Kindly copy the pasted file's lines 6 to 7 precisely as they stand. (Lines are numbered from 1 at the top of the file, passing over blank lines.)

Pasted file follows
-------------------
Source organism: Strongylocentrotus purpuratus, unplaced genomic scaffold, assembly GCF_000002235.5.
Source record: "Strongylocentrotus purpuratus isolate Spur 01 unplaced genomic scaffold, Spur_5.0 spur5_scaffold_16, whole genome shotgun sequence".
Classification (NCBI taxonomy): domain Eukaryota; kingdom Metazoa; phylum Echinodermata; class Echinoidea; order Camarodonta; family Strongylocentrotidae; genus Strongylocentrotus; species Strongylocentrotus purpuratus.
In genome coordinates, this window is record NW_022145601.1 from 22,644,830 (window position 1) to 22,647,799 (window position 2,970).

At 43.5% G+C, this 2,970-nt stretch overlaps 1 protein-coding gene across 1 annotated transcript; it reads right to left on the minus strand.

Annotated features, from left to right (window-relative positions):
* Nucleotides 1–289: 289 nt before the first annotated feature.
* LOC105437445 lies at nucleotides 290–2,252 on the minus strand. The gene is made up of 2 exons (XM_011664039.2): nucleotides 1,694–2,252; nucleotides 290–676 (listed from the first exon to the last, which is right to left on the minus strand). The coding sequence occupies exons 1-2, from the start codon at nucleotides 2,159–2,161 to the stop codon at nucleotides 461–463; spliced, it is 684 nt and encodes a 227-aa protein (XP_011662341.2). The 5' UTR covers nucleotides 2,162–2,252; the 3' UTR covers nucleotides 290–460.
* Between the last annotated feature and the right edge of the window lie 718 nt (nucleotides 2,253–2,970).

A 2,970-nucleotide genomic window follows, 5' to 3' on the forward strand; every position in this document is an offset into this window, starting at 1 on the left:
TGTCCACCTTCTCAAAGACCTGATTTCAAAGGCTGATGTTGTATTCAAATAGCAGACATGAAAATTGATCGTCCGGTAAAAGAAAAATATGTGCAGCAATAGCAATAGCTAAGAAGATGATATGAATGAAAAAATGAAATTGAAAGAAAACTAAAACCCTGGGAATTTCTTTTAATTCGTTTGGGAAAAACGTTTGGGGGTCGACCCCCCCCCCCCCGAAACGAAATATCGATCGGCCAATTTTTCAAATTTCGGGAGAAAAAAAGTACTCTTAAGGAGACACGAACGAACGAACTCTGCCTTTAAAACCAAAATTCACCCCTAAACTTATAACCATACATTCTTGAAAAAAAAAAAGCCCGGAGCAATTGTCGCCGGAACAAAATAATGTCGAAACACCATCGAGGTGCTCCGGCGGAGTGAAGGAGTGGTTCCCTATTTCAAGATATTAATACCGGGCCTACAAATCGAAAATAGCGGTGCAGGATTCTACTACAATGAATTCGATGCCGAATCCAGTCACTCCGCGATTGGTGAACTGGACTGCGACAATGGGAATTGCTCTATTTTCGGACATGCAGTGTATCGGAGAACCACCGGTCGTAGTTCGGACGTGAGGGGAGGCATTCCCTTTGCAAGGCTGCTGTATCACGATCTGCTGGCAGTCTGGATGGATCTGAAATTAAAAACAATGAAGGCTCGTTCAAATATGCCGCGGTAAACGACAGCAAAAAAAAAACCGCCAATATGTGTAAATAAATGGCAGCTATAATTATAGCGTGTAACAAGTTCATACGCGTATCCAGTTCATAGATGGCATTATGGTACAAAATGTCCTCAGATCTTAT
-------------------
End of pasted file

Annotated features, from left to right (window-relative positions):
* Nucleotides 1–289: 289 nt before the first annotated feature.